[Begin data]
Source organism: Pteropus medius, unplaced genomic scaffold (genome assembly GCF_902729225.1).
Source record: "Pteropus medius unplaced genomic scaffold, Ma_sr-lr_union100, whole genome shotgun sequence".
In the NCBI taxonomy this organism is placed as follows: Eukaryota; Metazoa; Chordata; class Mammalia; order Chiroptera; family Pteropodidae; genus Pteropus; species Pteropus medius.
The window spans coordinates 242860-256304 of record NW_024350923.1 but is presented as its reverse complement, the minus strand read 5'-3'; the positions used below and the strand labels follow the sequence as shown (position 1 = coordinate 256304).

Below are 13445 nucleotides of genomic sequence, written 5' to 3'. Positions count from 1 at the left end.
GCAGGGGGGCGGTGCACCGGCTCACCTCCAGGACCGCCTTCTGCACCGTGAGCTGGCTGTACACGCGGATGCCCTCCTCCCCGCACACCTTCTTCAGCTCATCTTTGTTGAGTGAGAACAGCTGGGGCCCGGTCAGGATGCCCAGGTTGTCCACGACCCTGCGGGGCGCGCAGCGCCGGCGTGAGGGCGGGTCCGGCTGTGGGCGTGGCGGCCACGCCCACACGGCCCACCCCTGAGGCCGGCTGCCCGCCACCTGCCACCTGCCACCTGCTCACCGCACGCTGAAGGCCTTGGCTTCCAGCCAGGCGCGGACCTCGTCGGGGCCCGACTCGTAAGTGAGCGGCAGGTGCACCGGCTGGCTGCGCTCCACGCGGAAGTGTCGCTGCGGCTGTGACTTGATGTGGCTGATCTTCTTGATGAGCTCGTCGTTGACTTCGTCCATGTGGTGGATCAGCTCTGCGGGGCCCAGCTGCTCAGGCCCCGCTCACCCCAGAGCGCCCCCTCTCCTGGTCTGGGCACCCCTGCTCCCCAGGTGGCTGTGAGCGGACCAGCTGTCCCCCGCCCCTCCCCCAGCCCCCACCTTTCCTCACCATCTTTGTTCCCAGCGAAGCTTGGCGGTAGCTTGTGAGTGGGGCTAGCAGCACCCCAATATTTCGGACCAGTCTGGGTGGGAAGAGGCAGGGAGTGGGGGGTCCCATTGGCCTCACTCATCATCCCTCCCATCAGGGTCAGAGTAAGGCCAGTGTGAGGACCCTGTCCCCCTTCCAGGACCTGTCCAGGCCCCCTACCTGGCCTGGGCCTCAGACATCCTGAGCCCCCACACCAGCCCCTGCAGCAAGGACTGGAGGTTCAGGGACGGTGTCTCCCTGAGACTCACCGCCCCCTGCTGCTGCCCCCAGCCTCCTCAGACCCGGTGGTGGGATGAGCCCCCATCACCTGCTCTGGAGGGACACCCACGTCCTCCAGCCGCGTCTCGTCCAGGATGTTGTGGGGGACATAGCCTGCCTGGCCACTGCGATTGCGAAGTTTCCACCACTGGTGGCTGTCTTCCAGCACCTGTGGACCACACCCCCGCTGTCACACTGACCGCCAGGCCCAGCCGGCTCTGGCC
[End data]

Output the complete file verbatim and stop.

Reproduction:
Source organism: Pteropus medius, unplaced genomic scaffold (genome assembly GCF_902729225.1).
Source record: "Pteropus medius unplaced genomic scaffold, Ma_sr-lr_union100, whole genome shotgun sequence".
In the NCBI taxonomy this organism is placed as follows: Eukaryota; Metazoa; Chordata; class Mammalia; order Chiroptera; family Pteropodidae; genus Pteropus; species Pteropus medius.
The window spans coordinates 242860-256304 of record NW_024350923.1 but is presented as its reverse complement, the minus strand read 5'-3'; the positions used below and the strand labels follow the sequence as shown (position 1 = coordinate 256304).

Below are 13445 nucleotides of genomic sequence, written 5' to 3'. Positions count from 1 at the left end.
GCAGGGGGGCGGTGCACCGGCTCACCTCCAGGACCGCCTTCTGCACCGTGAGCTGGCTGTACACGCGGATGCCCTCCTCCCCGCACACCTTCTTCAGCTCATCTTTGTTGAGTGAGAACAGCTGGGGCCCGGTCAGGATGCCCAGGTTGTCCACGACCCTGCGGGGCGCGCAGCGCCGGCGTGAGGGCGGGTCCGGCTGTGGGCGTGGCGGCCACGCCCACACGGCCCACCCCTGAGGCCGGCTGCCCGCCACCTGCCACCTGCCACCTGCTCACCGCACGCTGAAGGCCTTGGCTTCCAGCCAGGCGCGGACCTCGTCGGGGCCCGACTCGTAAGTGAGCGGCAGGTGCACCGGCTGGCTGCGCTCCACGCGGAAGTGTCGCTGCGGCTGTGACTTGATGTGGCTGATCTTCTTGATGAGCTCGTCGTTGACTTCGTCCATGTGGTGGATCAGCTCTGCGGGGCCCAGCTGCTCAGGCCCCGCTCACCCCAGAGCGCCCCCTCTCCTGGTCTGGGCACCCCTGCTCCCCAGGTGGCTGTGAGCGGACCAGCTGTCCCCCGCCCCTCCCCCAGCCCCCACCTTTCCTCACCATCTTTGTTCCCAGCGAAGCTTGGCGGTAGCTTGTGAGTGGGGCTAGCAGCACCCCAATATTTCGGACCAGTCTGGGTGGGAAGAGGCAGGGAGTGGGGGGTCCCATTGGCCTCACTCATCATCCCTCCCATCAGGGTCAGAGTAAGGCCAGTGTGAGGACCCTGTCCCCCTTCCAGGACCTGTCCAGGCCCCCTACCTGGCCTGGGCCTCAGACATCCTGAGCCCCCACACCAGCCCCTGCAGCAAGGACTGGAGGTTCAGGGACGGTGTCTCCCTGAGACTCACCGCCCCCTGCTGCTGCCCCCAGCCTCCTCAGACCCGGTGGTGGGATGAGCCCCCATCACCTGCTCTGGAGGGACACCCACGTCCTCCAGCCGCGTCTCGTCCAGGATGTTGTGGGGGACATAGCCTGCCTGGCCACTGCGATTGCGAAGTTTCCACCACTGGTGGCTGTCTTCCAGCACCTGTGGACCACACCCCCGCTGTCACACTGACCGCCAGGCCCAGCCGGCTCTGGCC